The stopover in Trondhjem was a definite highlight of the trip. The sophistication of the soapstone cathedral and the Ringve museum of musical instruments were far and above what one would expect in this remote corner of Norway.
The cathedral was built to honor St Olaf Tryggvason. Olaf was a king who lost his life in the battle at Sikklestad. His casket came up out of the ground two times which signified he was made of more than mortal material. The first church, named in honor of him, was built of wood and later burned. By then Olaf had attained such prominence that only a Gothic cathedral was appropriate. It is truly magnificent!
The well-to-do widow Viktoria collected most of the instruments that now are displayed in the museum at Ringve, 10 minutes from Trondheim.George Sandes, the mistress of Chopin and a friend of Viktoria donated the original of Chopin’s death mask, a plaster of his long-fingered hand, and pictures.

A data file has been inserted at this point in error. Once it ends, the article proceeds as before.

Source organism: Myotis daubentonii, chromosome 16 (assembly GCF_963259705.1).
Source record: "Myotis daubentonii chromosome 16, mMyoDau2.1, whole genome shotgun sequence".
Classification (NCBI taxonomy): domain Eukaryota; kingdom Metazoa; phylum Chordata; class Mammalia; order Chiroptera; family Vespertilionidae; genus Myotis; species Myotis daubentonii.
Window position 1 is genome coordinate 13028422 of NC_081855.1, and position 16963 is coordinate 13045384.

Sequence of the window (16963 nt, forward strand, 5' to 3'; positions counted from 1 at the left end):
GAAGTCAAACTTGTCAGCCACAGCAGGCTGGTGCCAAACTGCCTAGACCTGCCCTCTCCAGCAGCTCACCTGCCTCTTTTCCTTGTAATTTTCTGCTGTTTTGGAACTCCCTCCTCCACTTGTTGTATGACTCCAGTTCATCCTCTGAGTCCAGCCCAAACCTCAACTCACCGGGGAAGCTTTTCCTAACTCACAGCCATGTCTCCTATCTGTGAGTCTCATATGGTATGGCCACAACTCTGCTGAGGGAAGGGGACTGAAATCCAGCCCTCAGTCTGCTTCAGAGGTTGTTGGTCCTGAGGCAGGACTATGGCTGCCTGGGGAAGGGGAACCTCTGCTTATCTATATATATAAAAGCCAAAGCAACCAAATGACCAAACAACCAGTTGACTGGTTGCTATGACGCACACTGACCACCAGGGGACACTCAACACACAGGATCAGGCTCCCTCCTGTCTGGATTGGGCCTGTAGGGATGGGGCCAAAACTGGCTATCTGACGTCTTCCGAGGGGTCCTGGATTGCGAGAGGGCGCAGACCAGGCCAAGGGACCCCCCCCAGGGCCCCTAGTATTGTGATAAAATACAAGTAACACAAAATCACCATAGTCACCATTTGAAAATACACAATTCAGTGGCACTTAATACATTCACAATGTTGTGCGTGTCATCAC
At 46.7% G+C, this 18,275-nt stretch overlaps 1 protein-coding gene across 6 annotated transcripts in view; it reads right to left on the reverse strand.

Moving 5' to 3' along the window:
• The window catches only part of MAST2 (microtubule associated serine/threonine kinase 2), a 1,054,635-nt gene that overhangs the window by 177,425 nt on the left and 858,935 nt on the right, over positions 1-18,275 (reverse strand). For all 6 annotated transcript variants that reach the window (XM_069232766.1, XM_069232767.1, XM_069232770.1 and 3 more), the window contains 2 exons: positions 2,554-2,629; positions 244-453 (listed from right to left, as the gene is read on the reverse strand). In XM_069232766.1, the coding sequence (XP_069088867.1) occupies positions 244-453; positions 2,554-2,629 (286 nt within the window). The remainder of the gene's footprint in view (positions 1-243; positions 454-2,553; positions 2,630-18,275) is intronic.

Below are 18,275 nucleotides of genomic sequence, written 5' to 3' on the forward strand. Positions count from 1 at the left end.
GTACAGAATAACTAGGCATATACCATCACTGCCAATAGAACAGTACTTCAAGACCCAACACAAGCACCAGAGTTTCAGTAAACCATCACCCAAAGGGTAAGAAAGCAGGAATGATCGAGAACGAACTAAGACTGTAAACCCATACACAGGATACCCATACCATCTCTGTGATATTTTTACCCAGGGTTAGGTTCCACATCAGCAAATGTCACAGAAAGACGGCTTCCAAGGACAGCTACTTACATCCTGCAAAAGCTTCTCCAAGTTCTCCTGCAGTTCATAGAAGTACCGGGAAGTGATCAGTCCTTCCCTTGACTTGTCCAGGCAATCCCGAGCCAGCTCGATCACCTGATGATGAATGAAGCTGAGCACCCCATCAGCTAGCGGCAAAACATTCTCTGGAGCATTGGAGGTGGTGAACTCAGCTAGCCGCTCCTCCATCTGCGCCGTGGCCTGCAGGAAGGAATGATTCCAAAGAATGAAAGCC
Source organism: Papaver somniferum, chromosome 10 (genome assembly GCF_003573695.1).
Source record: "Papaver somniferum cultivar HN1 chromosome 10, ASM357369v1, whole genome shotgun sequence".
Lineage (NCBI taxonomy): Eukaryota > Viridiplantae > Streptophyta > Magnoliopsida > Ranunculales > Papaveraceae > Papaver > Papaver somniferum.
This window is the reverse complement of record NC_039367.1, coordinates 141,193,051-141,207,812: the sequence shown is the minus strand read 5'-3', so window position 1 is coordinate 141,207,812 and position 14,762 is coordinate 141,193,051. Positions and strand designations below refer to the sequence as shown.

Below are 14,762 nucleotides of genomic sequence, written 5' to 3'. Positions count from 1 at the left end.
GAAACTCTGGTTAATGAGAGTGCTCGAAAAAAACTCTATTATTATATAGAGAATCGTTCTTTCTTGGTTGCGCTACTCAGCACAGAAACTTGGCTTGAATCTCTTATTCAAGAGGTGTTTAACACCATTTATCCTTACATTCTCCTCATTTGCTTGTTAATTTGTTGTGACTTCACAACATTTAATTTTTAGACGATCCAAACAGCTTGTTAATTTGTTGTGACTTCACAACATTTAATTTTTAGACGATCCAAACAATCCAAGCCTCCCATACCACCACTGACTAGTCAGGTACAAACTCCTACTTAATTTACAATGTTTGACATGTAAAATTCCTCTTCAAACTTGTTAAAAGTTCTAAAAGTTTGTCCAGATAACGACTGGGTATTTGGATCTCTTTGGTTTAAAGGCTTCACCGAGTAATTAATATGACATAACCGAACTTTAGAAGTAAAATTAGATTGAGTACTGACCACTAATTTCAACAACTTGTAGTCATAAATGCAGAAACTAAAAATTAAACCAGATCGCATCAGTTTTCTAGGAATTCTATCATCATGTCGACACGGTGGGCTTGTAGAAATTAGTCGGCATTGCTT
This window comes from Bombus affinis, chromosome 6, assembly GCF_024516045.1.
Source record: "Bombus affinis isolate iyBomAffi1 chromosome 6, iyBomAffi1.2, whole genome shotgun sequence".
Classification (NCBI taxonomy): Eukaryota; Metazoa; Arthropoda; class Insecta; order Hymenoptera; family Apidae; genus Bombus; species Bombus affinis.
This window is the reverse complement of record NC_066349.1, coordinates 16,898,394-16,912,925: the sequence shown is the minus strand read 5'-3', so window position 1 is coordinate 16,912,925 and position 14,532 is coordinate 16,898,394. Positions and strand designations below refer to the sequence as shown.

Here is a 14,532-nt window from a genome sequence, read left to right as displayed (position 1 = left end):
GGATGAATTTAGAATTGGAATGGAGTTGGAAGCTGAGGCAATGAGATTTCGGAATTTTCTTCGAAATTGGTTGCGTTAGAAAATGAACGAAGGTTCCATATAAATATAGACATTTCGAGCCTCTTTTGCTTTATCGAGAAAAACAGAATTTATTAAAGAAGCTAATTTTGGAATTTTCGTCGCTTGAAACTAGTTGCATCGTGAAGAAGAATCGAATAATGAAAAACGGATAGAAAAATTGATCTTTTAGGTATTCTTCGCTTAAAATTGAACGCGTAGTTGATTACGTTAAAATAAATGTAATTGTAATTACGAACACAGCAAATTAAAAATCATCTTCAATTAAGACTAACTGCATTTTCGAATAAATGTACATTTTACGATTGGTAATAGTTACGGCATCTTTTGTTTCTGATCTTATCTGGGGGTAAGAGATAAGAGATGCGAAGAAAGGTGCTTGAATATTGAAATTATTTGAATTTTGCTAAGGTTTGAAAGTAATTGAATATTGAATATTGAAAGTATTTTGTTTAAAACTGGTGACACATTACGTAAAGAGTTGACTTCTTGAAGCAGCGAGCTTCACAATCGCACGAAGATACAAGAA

In one room were instruments from the time of Beethoven and in another organs of different sizes and strength of sound. Harps too of different sizes and shapes with the strings in various positions filled another room. And another room contained experimental instruments. One of them was a combination piano and violin where the piano-like keys functioned as fingers on the strings and the bow was used by the right hand.
Our guide, a musical student herself, could play many of the strange instruments and sing as well. She couldn’t play the 8-stringed Hardanger fiddle but she did sing a typical Hardanger melody. She traced out the development of the hammer of the piano and the bellows of the organ. Finally we were left alone to wander in the barn among the climate controlled display of a great number of instruments, all unique, each with its own history.